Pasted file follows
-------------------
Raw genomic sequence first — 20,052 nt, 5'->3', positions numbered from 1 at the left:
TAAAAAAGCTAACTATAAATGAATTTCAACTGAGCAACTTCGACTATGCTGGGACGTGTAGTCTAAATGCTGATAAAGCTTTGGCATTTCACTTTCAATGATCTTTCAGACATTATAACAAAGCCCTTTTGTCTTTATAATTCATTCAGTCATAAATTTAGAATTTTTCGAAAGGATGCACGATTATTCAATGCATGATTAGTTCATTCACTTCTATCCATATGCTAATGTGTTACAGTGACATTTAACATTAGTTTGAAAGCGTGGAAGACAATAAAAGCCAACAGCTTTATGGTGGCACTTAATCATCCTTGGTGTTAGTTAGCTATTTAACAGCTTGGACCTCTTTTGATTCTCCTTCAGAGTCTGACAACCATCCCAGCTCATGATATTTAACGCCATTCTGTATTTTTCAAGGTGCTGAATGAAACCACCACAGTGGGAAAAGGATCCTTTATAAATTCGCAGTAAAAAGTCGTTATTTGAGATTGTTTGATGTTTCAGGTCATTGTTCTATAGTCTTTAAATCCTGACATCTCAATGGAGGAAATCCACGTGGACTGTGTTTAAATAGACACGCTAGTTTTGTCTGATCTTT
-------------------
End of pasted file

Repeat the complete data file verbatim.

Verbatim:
Raw genomic sequence first — 20,052 nt, 5'->3', positions numbered from 1 at the left:
TAAAAAAGCTAACTATAAATGAATTTCAACTGAGCAACTTCGACTATGCTGGGACGTGTAGTCTAAATGCTGATAAAGCTTTGGCATTTCACTTTCAATGATCTTTCAGACATTATAACAAAGCCCTTTTGTCTTTATAATTCATTCAGTCATAAATTTAGAATTTTTCGAAAGGATGCACGATTATTCAATGCATGATTAGTTCATTCACTTCTATCCATATGCTAATGTGTTACAGTGACATTTAACATTAGTTTGAAAGCGTGGAAGACAATAAAAGCCAACAGCTTTATGGTGGCACTTAATCATCCTTGGTGTTAGTTAGCTATTTAACAGCTTGGACCTCTTTTGATTCTCCTTCAGAGTCTGACAACCATCCCAGCTCATGATATTTAACGCCATTCTGTATTTTTCAAGGTGCTGAATGAAACCACCACAGTGGGAAAAGGATCCTTTATAAATTCGCAGTAAAAAGTCGTTATTTGAGATTGTTTGATGTTTCAGGTCATTGTTCTATAGTCTTTAAATCCTGACATCTCAATGGAGGAAATCCACGTGGACTGTGTTTAAATAGACACGCTAGTTTTGTCTGATCTTT